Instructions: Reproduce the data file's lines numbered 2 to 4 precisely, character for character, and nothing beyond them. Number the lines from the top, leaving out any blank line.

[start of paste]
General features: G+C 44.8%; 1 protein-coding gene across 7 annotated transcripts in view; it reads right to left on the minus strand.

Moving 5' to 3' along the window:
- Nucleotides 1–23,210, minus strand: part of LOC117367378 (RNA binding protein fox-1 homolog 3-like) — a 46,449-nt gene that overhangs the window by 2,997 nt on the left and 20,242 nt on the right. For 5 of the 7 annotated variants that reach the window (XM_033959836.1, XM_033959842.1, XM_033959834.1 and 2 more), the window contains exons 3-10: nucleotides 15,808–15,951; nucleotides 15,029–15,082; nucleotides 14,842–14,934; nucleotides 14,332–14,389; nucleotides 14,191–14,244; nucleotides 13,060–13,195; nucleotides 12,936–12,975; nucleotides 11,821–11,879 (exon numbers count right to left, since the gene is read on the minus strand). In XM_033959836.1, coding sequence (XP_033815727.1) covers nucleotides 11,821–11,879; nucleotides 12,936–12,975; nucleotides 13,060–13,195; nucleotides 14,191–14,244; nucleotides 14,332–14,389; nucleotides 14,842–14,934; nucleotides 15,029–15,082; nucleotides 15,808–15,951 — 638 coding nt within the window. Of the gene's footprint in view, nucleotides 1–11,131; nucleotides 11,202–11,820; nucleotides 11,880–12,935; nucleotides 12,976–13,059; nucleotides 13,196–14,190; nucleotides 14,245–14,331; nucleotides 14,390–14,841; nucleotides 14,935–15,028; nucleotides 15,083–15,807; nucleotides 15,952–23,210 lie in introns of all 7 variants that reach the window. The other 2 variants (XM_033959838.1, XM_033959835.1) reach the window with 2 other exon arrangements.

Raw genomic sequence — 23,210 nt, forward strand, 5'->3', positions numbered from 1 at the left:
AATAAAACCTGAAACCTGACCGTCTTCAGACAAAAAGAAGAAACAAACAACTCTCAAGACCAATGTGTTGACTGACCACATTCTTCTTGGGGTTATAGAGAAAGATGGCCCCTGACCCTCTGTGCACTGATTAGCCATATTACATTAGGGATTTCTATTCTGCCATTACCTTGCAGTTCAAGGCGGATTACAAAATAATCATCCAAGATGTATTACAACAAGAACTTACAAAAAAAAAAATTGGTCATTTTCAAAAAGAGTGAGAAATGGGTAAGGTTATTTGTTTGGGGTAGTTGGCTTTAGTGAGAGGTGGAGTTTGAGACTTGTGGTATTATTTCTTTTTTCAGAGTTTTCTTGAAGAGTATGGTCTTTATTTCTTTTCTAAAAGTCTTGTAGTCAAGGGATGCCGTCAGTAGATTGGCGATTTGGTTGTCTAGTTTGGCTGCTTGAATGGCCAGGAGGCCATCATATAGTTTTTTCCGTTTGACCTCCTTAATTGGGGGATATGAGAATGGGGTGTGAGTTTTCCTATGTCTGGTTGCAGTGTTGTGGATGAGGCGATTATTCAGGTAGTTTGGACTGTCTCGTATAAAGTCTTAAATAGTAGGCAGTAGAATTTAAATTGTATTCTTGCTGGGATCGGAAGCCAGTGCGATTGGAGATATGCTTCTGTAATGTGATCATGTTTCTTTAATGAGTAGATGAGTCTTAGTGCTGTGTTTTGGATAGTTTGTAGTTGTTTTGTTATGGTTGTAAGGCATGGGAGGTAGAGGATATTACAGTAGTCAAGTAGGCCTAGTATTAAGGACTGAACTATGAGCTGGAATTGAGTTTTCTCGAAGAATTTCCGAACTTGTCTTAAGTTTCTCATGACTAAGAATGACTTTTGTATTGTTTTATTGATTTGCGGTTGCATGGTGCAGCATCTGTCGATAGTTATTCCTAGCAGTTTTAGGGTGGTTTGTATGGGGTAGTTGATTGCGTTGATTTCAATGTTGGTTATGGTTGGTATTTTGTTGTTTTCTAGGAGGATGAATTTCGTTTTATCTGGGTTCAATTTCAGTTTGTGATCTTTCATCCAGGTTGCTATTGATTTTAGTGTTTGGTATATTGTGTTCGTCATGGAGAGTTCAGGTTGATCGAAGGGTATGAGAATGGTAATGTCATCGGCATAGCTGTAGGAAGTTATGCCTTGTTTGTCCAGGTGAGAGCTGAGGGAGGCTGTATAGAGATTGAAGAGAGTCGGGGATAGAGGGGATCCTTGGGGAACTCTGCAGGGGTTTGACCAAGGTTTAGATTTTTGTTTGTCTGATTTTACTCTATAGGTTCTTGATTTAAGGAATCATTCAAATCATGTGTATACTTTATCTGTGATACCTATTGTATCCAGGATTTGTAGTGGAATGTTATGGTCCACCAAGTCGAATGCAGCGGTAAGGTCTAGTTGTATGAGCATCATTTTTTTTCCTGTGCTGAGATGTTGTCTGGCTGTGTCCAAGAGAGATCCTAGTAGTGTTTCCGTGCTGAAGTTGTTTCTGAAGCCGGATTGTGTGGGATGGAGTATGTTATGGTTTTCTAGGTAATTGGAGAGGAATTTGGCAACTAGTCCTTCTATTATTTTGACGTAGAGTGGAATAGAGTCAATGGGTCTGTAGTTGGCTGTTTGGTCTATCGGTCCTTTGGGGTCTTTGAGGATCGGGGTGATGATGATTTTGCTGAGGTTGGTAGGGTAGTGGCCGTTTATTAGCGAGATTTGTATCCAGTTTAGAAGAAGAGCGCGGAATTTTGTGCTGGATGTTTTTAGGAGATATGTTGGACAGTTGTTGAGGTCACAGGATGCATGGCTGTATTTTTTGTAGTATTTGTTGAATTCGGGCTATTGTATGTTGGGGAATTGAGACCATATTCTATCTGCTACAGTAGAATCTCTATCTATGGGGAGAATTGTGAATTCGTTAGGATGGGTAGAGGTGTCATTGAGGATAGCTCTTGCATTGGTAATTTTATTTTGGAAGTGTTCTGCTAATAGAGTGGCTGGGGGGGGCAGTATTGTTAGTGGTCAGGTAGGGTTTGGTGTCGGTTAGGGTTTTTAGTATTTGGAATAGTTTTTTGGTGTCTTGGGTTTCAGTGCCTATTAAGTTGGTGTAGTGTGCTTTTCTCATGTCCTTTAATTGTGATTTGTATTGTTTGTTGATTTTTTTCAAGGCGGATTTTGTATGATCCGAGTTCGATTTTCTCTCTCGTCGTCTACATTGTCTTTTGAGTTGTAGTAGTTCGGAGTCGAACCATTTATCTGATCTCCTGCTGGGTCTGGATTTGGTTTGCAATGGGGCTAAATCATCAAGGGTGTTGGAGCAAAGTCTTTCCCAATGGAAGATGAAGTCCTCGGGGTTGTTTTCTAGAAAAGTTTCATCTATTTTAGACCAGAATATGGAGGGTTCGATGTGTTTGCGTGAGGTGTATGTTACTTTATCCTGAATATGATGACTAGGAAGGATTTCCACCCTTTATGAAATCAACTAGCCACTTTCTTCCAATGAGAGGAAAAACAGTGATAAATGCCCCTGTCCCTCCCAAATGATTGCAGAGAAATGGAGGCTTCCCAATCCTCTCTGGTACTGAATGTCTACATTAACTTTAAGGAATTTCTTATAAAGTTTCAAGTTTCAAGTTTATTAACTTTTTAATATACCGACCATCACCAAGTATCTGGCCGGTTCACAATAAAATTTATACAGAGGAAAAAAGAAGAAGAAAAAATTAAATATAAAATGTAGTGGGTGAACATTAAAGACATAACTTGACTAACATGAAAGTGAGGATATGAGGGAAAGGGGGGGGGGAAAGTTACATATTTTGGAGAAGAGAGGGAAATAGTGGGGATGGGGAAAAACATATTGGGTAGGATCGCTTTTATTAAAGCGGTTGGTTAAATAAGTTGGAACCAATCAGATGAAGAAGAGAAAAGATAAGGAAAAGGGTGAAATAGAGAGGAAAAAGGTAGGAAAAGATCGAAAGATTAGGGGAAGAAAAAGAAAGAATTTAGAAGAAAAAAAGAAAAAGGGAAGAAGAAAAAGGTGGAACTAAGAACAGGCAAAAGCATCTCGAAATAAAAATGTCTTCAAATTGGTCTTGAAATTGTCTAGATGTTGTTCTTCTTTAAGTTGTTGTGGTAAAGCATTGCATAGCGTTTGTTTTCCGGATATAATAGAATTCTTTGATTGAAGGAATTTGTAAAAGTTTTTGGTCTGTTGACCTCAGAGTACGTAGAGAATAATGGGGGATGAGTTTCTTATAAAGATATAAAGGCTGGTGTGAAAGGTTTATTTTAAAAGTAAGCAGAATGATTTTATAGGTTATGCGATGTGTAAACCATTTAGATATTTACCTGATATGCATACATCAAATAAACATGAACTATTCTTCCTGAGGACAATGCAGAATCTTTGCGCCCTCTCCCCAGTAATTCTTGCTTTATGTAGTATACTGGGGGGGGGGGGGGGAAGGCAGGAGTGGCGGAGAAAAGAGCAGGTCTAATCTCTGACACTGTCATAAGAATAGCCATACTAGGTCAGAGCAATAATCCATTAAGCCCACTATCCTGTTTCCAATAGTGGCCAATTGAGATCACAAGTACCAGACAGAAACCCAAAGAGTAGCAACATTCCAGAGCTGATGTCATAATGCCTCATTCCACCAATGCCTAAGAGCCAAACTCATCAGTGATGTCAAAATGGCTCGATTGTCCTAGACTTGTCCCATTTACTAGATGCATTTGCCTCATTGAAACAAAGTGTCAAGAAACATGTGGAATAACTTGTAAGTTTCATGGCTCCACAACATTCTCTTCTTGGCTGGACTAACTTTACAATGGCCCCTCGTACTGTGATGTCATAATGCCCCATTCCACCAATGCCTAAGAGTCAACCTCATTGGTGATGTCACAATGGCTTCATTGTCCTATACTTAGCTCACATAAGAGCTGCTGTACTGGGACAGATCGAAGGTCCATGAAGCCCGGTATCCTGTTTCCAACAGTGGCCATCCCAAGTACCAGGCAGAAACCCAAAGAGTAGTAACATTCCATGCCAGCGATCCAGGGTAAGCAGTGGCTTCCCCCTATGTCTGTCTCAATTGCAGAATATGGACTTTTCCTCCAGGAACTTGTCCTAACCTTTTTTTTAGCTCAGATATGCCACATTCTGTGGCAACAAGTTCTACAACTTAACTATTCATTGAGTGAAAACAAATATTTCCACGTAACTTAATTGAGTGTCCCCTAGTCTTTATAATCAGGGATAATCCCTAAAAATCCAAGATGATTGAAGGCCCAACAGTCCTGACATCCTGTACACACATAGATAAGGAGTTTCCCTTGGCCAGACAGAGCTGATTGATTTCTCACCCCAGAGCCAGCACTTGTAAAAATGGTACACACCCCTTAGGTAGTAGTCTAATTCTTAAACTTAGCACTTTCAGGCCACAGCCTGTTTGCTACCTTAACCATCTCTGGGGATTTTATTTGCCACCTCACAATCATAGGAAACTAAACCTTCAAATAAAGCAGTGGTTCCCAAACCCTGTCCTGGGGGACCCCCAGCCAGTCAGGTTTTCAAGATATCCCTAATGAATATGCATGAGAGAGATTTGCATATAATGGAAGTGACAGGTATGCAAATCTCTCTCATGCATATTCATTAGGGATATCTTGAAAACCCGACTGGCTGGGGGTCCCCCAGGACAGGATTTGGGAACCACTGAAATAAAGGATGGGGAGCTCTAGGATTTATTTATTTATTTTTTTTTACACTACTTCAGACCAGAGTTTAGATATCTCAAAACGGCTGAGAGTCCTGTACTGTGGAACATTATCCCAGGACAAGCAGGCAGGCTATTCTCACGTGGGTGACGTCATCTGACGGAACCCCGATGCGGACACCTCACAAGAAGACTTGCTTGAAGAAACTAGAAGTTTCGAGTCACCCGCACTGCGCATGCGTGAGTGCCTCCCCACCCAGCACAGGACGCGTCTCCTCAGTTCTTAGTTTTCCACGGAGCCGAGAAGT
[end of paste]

Moving 5' to 3' along the window:
- Nucleotides 1–23,210, minus strand: part of LOC117367378 (RNA binding protein fox-1 homolog 3-like) — a 46,449-nt gene that overhangs the window by 2,997 nt on the left and 20,242 nt on the right. For 5 of the 7 annotated variants that reach the window (XM_033959836.1, XM_033959842.1, XM_033959834.1 and 2 more), the window contains exons 3-10: nucleotides 15,808–15,951; nucleotides 15,029–15,082; nucleotides 14,842–14,934; nucleotides 14,332–14,389; nucleotides 14,191–14,244; nucleotides 13,060–13,195; nucleotides 12,936–12,975; nucleotides 11,821–11,879 (exon numbers count right to left, since the gene is read on the minus strand). In XM_033959836.1, coding sequence (XP_033815727.1) covers nucleotides 11,821–11,879; nucleotides 12,936–12,975; nucleotides 13,060–13,195; nucleotides 14,191–14,244; nucleotides 14,332–14,389; nucleotides 14,842–14,934; nucleotides 15,029–15,082; nucleotides 15,808–15,951 — 638 coding nt within the window. Of the gene's footprint in view, nucleotides 1–11,131; nucleotides 11,202–11,820; nucleotides 11,880–12,935; nucleotides 12,976–13,059; nucleotides 13,196–14,190; nucleotides 14,245–14,331; nucleotides 14,390–14,841; nucleotides 14,935–15,028; nucleotides 15,083–15,807; nucleotides 15,952–23,210 lie in introns of all 7 variants that reach the window. The other 2 variants (XM_033959838.1, XM_033959835.1) reach the window with 2 other exon arrangements.

Raw genomic sequence — 23,210 nt, forward strand, 5'->3', positions numbered from 1 at the left: